6 Top Reasons “Car Seat On The Shopping Cart” Is A BAD Idea. #2 Is Heartbreaking


Let’s keep our babies safe. The baby you save may be someone you know. Please share this with family and friends who have babies.

The next time you go to the grocery store or supermarket, look around you. Chances are you will find someone with their baby car seat on a shopping cart. Just the other day, I came across three different instances in a supermarket. The thing is, the supermarket carts had clear warning signs about not doing this, which were simply ignored.

Surely, it’s convenient. However, is it safe? It definitely is NOT. I’m sure someone is bound to say:

“I have always done that and nothing bad has ever happened. Besides, other people do it too so I don’t see anything wrong with it.”

Seriously? Is putting your baby in harm’s way a risk worth taking?

A study conducted by researchers at the Center for Injury Research and Policy of The Research Institute at Nationwide Children’s Hospital has this to say:

Although a voluntary shopping cart safety standard was implemented in the United States in 2004, the overall number and rate of injuries to children associated with shopping carts have not decreased. In fact, the number and rate of concussions/closed head injuries have continued to climb …

Even the American Academy of Pediatrics highly recommends not to place baby car seats on shopping carts due to the potential dangers associated with the practice.

Below are the 6 top reasons why placing a car seat on a shopping cart is a bad idea.

6. Too many innocent children are getting injured. The unfortunate reality is that accidents involving car seats on shopping carts really do happen.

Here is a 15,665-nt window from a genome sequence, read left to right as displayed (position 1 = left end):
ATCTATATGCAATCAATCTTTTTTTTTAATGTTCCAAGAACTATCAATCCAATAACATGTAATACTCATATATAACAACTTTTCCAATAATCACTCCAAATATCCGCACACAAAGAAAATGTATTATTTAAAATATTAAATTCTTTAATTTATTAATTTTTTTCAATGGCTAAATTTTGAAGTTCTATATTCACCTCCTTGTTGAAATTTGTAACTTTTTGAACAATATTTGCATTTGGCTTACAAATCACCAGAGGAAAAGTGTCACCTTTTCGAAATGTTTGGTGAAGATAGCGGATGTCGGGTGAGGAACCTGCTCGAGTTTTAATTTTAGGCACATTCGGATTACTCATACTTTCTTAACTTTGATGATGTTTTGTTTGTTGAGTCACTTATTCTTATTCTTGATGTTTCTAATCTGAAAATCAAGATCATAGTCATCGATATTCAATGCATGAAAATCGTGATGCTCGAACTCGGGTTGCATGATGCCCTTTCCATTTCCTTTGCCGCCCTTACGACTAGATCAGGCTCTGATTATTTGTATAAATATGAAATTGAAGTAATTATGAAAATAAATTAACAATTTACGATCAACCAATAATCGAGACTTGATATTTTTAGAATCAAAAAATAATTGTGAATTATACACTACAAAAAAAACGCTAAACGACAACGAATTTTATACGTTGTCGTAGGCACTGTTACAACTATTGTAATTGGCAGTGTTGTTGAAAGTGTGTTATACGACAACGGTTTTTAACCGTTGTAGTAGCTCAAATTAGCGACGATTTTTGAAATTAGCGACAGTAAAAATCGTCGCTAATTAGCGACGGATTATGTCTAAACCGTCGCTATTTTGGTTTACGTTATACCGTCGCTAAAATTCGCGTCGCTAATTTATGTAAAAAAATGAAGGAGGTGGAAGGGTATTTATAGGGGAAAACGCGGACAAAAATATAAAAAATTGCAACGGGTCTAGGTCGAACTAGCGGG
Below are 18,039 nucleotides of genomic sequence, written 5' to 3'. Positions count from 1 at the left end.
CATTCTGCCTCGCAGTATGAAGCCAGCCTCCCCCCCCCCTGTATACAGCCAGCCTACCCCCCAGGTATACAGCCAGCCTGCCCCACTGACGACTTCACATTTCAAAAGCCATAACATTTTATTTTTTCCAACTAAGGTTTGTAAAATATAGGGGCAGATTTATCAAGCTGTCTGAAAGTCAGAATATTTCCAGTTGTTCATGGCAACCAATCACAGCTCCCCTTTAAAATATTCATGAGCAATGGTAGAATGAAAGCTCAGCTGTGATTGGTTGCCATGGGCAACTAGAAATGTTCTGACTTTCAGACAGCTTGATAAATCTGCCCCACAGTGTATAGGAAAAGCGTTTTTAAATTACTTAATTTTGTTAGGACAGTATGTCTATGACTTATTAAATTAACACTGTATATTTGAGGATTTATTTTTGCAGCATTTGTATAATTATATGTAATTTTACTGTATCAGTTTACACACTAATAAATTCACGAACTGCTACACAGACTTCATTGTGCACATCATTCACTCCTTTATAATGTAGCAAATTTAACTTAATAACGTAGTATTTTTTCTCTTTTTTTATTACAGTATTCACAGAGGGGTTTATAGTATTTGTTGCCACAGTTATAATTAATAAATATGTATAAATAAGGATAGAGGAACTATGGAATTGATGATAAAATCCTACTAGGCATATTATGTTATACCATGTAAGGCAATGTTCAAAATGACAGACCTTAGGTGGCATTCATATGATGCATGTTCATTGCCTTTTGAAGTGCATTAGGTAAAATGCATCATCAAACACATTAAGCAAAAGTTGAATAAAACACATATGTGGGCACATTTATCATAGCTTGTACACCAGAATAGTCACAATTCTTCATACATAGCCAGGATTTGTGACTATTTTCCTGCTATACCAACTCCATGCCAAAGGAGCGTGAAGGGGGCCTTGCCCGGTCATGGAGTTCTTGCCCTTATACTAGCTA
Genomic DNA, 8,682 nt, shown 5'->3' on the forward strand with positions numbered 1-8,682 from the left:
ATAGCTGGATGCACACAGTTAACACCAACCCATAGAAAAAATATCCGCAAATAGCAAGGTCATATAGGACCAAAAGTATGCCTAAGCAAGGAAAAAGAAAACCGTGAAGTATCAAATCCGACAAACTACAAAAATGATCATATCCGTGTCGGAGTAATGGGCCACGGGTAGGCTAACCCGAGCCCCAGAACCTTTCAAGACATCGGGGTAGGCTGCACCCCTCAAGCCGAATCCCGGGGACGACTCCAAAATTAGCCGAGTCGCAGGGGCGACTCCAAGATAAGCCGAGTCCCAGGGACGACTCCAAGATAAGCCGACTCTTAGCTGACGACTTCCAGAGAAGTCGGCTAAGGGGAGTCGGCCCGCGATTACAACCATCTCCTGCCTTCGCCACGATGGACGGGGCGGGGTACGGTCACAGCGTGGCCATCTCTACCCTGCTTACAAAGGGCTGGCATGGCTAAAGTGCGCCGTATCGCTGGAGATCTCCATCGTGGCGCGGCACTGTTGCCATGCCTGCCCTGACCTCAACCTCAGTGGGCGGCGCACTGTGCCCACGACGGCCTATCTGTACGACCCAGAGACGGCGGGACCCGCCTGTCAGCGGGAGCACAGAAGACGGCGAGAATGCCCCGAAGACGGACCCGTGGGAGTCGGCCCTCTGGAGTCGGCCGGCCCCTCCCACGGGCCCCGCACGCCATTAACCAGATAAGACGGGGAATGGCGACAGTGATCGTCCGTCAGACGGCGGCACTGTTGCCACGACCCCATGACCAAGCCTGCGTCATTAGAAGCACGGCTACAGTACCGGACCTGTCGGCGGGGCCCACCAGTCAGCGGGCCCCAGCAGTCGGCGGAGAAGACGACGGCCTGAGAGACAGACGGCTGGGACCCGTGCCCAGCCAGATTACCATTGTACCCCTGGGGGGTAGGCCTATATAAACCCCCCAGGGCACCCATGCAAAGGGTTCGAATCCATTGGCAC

In fact, shopping carts are the leading cause of head injuries among young kids:

According to the Consumer Product Safety Commission (CPSC), shopping carts are the leading cause of head injuries in young children – surpassing injuries from high chairs, strollers, changing tables, baby gates and other equipment. The CPSC estimates that about 16,000 children under the age of five fall out of shopping carts each year and nearly 1,000 of those injuries involve falling infant carriers. Source: GreenChildMagazine.com

Furthermore, the Huffington Post cited the following stats:

Between 1990 and 2011, 530,494 children had to go to the hospital because of a shopping cart-related injury — which averages out to more than 24,000 children injured a year, or 66 children injured each day.

This means that 1 child every 22 minutes is treated in an emergency department for injuries related to a shopping cart accident (Source: EurekaAlert.org). Furthermore, these injuries can be severe or even deadly. Most injuries, about 70.4%, are caused by falls from the cart or by the cart tipping over (Source: ScienceDaily.com).

The number of concussion-related injuries are significantly high. Most of these shopping cart injuries are unfortunately serious …

5. Head injuries accounted for 78.1% of the most commonly injured body region. Most of these head injuries were associated with children ages 0 to 4 years, in other words … infants and toddlers.


In fact, the number of head injuries has been increasing:

While soft tissue injuries were the most common diagnosis for these head injuries, the annual rate of concussions and closed head injuries (which are concussions and internal head injuries) increased significantly by more than 200% during the study period, with the number of these injuries going from 3,483 injuries in 1990 to 12,333 in 2011. Most of this increase was associated with children ages 0 to 4 years. Source: ScienceDaily.com

A lot of people think that car seats are designed also for the purpose of locking onto shopping carts. However … see next page …

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